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Title: Seismic transport properties of fractured rocks
Author: Blake, Oshaine Omar
ISNI:       0000 0004 2733 7332
Awarding Body: University of Liverpool
Current Institution: University of Liverpool
Date of Award: 2011
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Fracture in rock is a major factor that affects the rock's physical properties and it also provides the route for the passage of fluids that can transport potentially hazardous substances and hydrothermal fluids. Assessment of the degree of fracture in rocks is important as they play an essential role in many geomechanical issues (stability of boreholes, stimulation of oil and geothermal reservoirs, the design of civil structures, tunnels and hazardous waste disposals), and in understanding a number of processes in the Earth's crust such as magmatic intrusions, plate tectonics, fault mechanics and sedimentary basins. The fundamental understanding of how seismic waves are altered when they pass through fractured rock are currently poorly understood, hence a comprehensive study is timely. An improved understanding of how fractures affect the physical properties (such as seismic velocity and attenuation) would significantly enhance our ability to predict the fracture state of rock at depth remotely. The main focus of this thesis is to characterize P and S wave velocity, their ratio, shear wave splitting and attenuation and their dependence on the fracture density of the rock. Laboratory experiments were carried out in uniaxial compressive condition to increase microfracture density and hydrostatic confining condition to close microfractures. Experiments were performed on a single rock type (Westerly granite) to keep the mineralogy, chemical composition, and grain size constant. The condition of the microfractures was dry to remove the complexity of saturation and fluid type. Through transmission technique was used to measure P and S wave velocities and spectral ratio technique was used to measure attenuation. P and S wave velocities were measured at 1.5MHz. Attenuation measurements were made in the frequency range of O.8MHz to 1.7MHz. Elastic properties can be measured statically where strain data are recorded and related to stress during slow loading of a specimen, or dynamically, where the elasticity can be calculated from the velocity of P and S waves. In order to understand the elastic properties of the crust at depth using seismology, the relationship between the static and dynamic properties must be known. Increasing-amplitude, uniaxial cyclic loading experiments were carried out to investigate and quantify the effect of microcracking on the elastic properties, and to establish a relationship between static and dynamic measurements. There is a linear relationship between static and dynamic Young's moduli, and a significant discrepancy between the static and dynamic Poisson's ratio. We attribute the differences in the static and dynamic elastic properties to the size distribution of the crack population relative to the amplitude and frequency of the applied stress, frictional sliding on closed cracks during loading/unloading, and the assumption of isotropic elasticity in the sample. Strong stress-dependency exists in the uniaxial compressive and hydrostatic confining conditions due to closure of microcracks. This resulted in: an increase in the P and S wave velocities, their ratio, static and dynamic Young's modulus, and static and dynamic Poisson's ratio; and a decrease in the P and S wave attenuation. The increase of fracture density caused: a decrease in the P and S wave velocities and static and dynamic Young's modulus; a small increase in the dynamic Poisson's ratio and VpNs; and a large increase in the static Poisson's ratio, and P and S wave attenuation. Seismic wave attenuation is more sensitive than seismic wave velocity to closure of microcracks and Increase of microfracture density. The effect of varying crack density on the P and S wave velocities and elastic properties under confining pressure (depth) were quantified. The elastic wave velocities and Young's modulus of samples that have a greater amount of microcrack damage required higher confining pressure to be equal to those of samples with no induced microcrack damage. We found that fractures are completely closed at ~5km (~130MPa) in crystalline rocks. At shallow depth (less than 5km), fracture density affects seismic wave velocities. We observed an overall 6% and 4% reduction in P and S wave velocities respectively due to an increase in the fracture density. The overall reduction in the P and S wave decreased to 2% and 1 % at ~2km. Consequently, assessing the degree of fracture between 2km and 5km using seismic wave velocities may be difficult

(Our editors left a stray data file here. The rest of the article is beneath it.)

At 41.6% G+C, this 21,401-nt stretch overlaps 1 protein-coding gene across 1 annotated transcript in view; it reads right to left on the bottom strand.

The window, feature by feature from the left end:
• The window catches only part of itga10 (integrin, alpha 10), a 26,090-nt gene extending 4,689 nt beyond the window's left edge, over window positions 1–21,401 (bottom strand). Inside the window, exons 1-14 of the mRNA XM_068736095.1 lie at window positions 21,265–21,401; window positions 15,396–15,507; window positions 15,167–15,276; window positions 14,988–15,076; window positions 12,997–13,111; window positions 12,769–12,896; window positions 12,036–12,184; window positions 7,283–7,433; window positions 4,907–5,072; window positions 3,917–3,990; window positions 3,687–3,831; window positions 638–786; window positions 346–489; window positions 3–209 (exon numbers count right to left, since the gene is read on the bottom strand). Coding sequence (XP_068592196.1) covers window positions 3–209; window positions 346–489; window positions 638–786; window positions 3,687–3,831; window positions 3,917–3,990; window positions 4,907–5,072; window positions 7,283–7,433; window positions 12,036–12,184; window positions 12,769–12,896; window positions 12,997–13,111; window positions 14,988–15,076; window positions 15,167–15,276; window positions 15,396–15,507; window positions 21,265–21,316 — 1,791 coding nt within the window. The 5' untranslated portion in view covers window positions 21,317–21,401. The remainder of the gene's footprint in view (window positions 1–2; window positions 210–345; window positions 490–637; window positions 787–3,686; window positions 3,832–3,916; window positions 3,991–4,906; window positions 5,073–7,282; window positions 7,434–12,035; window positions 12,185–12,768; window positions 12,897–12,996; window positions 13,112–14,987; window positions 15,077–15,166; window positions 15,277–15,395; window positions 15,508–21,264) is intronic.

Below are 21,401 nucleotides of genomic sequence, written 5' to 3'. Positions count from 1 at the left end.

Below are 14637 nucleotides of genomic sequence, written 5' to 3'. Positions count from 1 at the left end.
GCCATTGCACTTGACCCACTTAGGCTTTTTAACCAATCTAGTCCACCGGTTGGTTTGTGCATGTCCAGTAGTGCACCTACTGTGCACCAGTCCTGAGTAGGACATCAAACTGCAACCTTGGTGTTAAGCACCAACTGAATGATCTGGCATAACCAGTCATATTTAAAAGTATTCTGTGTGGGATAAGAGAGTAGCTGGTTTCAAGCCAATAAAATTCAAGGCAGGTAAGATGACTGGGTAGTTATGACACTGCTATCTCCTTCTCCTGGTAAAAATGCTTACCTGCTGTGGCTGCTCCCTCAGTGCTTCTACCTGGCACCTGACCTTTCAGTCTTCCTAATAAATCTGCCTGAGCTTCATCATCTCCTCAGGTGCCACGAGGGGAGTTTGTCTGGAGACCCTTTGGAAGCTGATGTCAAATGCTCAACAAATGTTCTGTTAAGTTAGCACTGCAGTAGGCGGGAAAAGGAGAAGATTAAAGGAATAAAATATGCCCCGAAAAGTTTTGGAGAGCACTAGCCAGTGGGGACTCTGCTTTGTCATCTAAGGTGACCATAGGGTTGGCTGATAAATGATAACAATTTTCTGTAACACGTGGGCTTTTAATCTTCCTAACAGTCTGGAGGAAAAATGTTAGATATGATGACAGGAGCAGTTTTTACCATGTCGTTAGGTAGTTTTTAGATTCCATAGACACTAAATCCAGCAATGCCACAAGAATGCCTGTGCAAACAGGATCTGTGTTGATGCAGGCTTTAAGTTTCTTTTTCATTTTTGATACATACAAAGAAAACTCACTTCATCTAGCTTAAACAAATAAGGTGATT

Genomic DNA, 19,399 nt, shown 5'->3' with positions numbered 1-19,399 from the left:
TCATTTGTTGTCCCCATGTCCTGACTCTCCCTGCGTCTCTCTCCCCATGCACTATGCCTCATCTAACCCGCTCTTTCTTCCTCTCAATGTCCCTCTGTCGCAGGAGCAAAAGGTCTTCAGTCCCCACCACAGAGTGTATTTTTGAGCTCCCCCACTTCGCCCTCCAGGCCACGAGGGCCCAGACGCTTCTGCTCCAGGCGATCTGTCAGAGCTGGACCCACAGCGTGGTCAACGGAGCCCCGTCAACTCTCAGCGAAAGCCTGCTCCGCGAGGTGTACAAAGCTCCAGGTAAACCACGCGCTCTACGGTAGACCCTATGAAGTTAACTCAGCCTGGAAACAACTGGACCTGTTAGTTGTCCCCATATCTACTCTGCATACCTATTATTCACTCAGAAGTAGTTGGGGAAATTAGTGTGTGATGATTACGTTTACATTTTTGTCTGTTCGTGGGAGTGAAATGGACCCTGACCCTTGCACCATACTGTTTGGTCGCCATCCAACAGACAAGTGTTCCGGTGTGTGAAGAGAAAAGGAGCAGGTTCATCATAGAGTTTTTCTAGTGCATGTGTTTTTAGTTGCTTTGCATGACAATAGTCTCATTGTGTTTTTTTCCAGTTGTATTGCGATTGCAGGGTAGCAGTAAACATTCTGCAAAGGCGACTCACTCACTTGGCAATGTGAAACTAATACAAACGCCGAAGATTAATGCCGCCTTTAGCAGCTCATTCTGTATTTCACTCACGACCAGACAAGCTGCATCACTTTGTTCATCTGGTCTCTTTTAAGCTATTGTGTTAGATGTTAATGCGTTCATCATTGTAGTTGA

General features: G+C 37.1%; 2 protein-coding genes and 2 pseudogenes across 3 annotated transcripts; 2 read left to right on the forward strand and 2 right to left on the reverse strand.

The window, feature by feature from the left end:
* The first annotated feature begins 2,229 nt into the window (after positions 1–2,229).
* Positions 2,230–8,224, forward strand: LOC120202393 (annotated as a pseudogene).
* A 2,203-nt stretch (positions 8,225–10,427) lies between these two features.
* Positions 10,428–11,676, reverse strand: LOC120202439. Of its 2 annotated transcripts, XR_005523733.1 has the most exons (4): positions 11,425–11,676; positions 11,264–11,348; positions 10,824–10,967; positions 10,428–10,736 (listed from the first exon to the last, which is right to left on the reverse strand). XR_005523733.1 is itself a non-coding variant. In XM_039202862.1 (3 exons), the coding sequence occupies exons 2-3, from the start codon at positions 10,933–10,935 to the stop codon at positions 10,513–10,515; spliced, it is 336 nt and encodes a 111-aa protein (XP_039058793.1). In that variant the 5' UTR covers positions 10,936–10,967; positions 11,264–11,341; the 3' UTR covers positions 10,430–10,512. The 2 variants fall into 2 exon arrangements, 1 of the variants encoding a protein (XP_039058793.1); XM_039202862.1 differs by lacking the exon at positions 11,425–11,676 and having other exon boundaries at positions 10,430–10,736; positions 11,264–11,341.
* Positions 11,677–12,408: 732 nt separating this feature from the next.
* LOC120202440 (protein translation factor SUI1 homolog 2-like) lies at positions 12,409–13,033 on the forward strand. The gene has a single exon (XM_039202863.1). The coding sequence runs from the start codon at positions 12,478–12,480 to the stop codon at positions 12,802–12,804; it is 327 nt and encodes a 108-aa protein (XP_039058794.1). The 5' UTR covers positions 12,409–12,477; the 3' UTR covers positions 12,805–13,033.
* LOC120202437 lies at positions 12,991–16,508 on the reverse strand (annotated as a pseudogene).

Supervisor: Not available Sponsor: Not available
Qualification Name: Thesis (Ph.D.) Qualification Level: Doctoral
EThOS ID:  DOI: Not available